Internet users can now repaint Google's white search page with the background image of their choice.
Broadening its commitment to personalization and one-upping Microsoft's Bing, Google on Wednesday began allowing users to replace its famously white search page background with an image of their choosing.
Bing features a different background image every day, chosen by Microsoft.
Google is letting users themselves choose the background image on their search pages.
"Today, we're introducing a new feature that brings a whole new level of personalization to Google by letting you add a favorite photo or image to the background of the Google homepage," said Marissa Mayer, Google VP of search and user experience, in a blog post. "You can choose a photo from your computer, your own Picasa Web Album or a public gallery hosted by Picasa which includes a selection of beautiful photos."
For those who fear Google's minimalist aesthetic will disappear, don't worry: You can still use the classic Google Search page whenever you wish.
Google's decision to allow the customization of its search page might seem at odds with its commitment to speed -- two years ago Google resisted adding a privacy link to its search page because every character added to the page means a slightly longer load time and slightly less user happiness.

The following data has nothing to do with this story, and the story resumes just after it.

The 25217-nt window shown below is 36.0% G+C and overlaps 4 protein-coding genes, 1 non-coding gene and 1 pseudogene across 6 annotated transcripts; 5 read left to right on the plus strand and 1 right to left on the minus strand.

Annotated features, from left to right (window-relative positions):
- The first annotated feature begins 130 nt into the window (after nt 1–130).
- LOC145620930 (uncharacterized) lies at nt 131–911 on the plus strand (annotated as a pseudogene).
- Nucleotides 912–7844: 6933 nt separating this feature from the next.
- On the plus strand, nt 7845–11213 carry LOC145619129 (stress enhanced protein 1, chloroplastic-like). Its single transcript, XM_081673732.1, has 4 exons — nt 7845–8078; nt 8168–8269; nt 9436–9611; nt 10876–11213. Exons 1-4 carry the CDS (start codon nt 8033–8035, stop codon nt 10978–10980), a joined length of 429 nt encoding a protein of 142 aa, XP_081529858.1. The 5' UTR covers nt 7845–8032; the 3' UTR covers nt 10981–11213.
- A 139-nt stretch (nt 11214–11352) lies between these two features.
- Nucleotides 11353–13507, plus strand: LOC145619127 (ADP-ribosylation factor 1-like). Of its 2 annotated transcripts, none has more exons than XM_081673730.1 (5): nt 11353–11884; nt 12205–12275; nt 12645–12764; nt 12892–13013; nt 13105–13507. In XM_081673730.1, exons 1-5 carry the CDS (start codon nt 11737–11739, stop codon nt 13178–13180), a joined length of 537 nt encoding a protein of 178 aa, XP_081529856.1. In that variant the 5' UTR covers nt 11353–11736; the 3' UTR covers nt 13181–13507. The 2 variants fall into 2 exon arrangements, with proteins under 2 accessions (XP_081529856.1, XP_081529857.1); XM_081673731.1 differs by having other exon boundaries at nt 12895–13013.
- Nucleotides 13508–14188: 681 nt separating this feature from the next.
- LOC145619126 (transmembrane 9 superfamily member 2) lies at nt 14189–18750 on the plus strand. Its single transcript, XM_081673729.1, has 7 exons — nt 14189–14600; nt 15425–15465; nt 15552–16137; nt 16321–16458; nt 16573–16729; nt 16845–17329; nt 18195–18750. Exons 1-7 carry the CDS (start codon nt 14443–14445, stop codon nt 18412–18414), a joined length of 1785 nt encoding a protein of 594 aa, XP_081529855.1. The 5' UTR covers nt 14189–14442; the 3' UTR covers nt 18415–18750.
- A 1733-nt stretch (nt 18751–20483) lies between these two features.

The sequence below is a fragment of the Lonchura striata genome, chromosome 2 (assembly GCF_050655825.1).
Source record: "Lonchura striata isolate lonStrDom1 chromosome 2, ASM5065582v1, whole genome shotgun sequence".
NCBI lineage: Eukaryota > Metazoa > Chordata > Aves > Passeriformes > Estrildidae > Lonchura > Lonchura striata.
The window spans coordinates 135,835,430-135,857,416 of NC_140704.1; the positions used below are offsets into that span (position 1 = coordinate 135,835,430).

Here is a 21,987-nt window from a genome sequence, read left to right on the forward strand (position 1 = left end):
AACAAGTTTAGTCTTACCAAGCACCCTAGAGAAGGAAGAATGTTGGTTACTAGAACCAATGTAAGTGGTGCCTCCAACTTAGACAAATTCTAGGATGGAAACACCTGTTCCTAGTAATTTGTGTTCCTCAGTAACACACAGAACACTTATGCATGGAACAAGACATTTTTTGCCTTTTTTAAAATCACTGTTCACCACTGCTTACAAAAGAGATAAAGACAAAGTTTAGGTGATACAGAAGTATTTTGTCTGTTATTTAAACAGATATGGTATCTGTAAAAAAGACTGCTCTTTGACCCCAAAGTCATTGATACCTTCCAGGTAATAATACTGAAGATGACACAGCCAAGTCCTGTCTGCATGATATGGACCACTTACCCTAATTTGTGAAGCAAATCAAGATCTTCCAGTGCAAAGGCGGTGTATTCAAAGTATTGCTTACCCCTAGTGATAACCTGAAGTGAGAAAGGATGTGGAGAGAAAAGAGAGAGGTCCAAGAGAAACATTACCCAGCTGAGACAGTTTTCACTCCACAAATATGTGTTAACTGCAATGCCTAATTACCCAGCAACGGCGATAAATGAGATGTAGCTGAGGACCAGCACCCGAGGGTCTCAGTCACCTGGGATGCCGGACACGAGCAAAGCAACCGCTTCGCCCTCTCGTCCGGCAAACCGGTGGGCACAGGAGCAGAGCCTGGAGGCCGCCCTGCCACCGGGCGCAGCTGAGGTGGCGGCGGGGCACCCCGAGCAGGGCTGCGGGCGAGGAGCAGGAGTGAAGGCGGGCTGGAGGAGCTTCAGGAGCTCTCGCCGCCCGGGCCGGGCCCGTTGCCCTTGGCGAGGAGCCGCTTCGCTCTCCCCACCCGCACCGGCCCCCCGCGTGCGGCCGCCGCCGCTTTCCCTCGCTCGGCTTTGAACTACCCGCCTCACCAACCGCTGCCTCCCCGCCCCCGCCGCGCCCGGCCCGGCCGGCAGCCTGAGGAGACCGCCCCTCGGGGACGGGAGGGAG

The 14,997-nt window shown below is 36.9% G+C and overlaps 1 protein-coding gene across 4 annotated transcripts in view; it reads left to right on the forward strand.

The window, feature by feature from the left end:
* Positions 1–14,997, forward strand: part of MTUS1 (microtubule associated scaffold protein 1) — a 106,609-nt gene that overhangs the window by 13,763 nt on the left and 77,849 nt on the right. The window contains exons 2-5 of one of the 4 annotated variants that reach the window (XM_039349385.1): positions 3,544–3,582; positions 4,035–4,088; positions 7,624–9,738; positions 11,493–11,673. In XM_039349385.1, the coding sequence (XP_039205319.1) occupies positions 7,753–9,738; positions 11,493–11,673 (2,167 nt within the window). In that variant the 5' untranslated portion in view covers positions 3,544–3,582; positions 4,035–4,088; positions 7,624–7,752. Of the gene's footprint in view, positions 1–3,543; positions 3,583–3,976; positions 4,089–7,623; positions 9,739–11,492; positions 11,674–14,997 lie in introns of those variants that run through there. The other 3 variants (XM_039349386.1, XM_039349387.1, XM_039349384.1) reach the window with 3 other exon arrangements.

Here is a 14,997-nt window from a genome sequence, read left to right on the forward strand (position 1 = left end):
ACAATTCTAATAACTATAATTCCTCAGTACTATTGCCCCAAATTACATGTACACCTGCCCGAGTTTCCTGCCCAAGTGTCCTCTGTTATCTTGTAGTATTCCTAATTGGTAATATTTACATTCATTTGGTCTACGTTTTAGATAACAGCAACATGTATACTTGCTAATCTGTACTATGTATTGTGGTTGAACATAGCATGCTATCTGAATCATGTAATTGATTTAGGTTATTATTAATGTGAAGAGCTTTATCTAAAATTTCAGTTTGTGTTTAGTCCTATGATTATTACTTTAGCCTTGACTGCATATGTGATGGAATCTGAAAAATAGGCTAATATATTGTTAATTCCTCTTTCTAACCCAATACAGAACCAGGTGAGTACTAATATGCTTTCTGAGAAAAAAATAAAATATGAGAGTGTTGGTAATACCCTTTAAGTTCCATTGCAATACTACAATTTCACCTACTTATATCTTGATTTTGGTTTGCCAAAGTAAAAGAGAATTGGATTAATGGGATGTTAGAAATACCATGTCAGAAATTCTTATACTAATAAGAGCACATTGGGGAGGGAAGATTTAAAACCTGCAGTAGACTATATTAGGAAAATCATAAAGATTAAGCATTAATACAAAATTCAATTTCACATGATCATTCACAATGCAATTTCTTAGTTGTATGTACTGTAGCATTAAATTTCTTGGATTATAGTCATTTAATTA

But Google has found a way to support search page personalization without affecting page load time.
"The homepage does not load any slower," said a Google spokesperson via e-mail. "With or without a background image, the Google search elements show as quickly as before, allowing users to search just as quickly as without the new feature. We make this possible by post-loading the photo -- we load the search elements first and then load the picture into your browser cache and show it as soon as it is available. Meanwhile you can already perform your search."
Mayer said that Google is rolling out search page customization across the U.S. over the next few days. Users for whom this feature has been enabled will see a link on the bottom left-hand side of the Google search page.
At Mayer's urging, Google users have begun publishing images of their customized search pages via Twitter, in conjunction with the hashtag #myGooglepage.
It won't be long before we see a screenshot of Bing as a Google background image.
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